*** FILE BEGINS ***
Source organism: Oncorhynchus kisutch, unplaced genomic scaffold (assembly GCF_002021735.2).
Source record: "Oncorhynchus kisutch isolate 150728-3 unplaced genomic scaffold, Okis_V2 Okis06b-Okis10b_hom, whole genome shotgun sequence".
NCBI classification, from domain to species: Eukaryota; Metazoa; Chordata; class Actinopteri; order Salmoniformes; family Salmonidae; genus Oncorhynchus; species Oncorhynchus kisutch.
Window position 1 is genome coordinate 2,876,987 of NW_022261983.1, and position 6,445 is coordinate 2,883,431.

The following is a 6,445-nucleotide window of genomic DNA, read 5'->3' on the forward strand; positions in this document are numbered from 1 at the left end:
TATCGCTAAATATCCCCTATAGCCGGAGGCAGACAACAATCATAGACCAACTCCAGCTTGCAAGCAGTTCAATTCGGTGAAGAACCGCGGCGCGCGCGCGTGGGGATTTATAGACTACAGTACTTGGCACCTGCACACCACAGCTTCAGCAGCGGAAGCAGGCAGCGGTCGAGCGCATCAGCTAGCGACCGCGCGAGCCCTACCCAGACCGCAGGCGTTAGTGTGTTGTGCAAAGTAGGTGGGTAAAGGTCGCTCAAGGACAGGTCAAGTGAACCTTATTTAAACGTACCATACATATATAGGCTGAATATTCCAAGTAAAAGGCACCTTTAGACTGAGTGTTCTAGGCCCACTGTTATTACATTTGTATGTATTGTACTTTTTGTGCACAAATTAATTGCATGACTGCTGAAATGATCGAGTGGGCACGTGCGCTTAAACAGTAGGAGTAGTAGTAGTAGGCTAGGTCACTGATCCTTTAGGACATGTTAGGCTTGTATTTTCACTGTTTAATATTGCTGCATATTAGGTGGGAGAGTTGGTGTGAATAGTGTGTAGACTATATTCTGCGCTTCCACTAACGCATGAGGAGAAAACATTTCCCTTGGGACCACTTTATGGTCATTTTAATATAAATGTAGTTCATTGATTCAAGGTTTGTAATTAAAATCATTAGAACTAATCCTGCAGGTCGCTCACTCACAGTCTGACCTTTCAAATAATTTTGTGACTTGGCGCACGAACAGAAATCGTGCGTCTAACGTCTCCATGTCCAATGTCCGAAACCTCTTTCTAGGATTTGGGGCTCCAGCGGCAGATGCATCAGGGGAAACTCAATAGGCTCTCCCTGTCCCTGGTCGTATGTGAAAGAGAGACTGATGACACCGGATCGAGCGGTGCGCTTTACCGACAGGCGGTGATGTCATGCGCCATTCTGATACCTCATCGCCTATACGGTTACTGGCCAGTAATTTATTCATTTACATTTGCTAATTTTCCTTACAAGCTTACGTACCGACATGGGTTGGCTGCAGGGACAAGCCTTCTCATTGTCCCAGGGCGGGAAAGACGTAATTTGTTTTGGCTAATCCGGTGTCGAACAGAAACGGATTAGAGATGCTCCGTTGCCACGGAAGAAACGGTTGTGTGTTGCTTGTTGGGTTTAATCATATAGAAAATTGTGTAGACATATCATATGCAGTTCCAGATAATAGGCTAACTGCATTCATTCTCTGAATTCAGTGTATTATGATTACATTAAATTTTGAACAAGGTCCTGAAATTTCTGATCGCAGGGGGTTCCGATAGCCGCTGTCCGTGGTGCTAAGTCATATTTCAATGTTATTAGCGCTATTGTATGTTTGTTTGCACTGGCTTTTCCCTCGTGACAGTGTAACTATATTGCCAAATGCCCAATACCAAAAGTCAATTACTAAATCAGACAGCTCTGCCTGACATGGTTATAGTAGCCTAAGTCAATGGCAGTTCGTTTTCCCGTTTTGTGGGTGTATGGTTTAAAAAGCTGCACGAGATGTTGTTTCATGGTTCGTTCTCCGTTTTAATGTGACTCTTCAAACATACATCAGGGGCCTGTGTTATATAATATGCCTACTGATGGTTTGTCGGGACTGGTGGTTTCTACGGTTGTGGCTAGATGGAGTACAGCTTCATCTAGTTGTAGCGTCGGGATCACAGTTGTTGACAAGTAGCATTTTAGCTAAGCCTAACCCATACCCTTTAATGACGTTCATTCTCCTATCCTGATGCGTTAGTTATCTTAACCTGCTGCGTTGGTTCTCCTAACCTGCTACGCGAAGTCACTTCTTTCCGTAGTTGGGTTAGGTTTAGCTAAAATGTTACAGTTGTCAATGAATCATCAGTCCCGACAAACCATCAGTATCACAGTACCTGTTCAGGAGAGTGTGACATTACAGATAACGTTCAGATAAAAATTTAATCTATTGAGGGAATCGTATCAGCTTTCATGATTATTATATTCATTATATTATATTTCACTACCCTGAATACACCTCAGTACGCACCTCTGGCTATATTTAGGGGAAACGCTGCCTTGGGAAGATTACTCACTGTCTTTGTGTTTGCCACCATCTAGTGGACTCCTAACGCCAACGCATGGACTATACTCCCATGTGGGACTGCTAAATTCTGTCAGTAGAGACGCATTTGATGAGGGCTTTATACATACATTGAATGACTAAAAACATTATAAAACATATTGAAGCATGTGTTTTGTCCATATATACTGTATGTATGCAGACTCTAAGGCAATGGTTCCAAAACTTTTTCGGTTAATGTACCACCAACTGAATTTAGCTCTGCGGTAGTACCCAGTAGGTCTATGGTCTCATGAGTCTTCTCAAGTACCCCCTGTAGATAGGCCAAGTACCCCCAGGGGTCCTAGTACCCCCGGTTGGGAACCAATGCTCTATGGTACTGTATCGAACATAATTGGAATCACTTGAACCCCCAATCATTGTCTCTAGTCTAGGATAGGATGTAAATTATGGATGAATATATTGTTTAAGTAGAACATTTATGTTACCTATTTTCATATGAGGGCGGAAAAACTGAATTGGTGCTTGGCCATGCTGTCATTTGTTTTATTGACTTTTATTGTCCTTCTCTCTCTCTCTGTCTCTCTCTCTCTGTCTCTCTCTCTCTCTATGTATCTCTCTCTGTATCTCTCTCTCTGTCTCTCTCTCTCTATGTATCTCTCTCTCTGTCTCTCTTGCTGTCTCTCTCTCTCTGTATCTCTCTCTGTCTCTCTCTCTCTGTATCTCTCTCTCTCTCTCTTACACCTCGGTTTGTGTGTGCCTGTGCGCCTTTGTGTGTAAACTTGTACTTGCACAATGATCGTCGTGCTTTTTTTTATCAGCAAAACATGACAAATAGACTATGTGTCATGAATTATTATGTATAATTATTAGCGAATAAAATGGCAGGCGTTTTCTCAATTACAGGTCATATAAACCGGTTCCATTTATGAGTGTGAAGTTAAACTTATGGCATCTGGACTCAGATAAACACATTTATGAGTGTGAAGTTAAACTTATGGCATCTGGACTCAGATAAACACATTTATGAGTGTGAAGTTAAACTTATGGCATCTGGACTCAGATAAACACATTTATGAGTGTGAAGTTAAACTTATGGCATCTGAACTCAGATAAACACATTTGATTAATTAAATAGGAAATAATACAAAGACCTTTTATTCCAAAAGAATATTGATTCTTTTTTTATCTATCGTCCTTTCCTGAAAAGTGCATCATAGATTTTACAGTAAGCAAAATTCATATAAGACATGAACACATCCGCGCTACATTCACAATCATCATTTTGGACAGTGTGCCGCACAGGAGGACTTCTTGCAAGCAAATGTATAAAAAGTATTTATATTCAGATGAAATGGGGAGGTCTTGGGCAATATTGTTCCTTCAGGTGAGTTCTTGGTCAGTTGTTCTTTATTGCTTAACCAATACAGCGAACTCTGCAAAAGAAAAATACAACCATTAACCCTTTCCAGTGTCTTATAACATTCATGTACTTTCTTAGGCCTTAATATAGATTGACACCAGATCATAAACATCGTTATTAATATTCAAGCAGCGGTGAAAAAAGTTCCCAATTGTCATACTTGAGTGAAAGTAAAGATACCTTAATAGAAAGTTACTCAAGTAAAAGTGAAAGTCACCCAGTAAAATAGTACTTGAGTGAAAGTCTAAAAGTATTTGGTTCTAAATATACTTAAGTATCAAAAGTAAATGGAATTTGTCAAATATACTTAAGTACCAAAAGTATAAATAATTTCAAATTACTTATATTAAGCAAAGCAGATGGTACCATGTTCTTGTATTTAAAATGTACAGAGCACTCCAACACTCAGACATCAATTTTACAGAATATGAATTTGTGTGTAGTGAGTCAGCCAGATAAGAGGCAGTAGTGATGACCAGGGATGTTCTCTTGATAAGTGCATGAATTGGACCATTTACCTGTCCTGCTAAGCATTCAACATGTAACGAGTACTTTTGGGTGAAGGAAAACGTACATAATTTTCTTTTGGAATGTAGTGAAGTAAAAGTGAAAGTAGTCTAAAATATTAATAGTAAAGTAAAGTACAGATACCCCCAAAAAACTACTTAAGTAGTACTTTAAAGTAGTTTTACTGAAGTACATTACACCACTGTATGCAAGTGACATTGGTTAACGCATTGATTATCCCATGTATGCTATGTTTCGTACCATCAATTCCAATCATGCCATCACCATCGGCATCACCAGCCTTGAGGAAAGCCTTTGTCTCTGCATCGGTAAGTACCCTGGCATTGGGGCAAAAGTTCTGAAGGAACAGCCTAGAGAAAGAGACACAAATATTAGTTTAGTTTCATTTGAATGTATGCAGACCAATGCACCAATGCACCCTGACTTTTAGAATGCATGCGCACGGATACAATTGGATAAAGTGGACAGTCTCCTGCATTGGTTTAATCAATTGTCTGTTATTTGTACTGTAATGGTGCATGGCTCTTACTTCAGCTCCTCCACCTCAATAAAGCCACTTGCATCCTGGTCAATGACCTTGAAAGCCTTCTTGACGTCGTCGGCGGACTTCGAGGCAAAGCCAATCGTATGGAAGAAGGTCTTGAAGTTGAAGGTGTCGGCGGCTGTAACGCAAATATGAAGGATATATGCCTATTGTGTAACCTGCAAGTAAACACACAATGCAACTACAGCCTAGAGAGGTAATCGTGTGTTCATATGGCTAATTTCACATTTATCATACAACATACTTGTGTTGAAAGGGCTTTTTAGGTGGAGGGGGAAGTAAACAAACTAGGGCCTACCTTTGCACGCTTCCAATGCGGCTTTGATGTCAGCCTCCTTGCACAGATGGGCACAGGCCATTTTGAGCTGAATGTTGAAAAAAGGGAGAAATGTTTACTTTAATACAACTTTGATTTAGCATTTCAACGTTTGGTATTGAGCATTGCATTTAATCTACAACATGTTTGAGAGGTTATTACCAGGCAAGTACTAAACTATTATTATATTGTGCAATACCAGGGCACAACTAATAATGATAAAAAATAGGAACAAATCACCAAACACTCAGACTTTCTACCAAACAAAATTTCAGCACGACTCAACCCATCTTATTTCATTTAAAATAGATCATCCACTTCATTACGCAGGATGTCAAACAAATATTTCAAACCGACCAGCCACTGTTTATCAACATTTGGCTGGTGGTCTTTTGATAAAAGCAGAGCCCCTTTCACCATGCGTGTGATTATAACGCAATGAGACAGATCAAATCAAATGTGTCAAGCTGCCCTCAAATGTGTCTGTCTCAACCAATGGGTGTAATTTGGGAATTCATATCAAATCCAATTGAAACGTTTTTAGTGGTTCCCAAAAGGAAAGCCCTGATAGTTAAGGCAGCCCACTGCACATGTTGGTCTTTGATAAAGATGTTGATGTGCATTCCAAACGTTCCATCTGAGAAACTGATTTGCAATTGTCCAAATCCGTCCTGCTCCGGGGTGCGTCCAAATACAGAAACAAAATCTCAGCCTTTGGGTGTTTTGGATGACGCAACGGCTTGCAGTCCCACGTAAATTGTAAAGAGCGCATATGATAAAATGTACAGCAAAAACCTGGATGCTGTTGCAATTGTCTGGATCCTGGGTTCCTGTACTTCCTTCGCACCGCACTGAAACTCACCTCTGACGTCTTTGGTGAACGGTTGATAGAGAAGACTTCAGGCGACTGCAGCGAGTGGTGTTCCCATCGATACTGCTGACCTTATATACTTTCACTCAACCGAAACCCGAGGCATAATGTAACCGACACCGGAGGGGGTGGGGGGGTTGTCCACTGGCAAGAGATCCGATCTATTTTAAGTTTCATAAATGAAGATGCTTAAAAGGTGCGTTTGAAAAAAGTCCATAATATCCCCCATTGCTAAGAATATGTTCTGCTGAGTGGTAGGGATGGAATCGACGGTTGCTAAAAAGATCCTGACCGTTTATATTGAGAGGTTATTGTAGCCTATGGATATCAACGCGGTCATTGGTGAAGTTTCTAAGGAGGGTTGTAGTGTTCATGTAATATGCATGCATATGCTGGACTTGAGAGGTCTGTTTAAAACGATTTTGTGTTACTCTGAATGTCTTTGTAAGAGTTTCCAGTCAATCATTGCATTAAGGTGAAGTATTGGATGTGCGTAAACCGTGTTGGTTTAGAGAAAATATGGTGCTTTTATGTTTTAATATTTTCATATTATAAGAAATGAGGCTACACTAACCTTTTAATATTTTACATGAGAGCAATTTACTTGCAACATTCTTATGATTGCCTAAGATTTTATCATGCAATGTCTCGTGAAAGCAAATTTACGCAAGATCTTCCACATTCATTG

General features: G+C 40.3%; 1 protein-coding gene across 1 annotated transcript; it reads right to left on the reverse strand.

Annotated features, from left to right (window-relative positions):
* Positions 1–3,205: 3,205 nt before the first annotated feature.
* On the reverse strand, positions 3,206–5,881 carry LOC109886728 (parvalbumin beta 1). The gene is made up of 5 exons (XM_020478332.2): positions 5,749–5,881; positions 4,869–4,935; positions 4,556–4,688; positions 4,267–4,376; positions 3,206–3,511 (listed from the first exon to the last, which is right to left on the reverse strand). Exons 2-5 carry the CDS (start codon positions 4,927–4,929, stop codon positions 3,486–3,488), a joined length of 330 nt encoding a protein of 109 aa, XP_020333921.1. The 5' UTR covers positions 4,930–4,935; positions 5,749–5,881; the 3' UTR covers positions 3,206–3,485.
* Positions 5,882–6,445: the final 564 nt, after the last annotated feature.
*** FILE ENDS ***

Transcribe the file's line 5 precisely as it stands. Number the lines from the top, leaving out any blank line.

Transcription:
The following is a 6,445-nucleotide window of genomic DNA, read 5'->3' on the forward strand; positions in this document are numbered from 1 at the left end: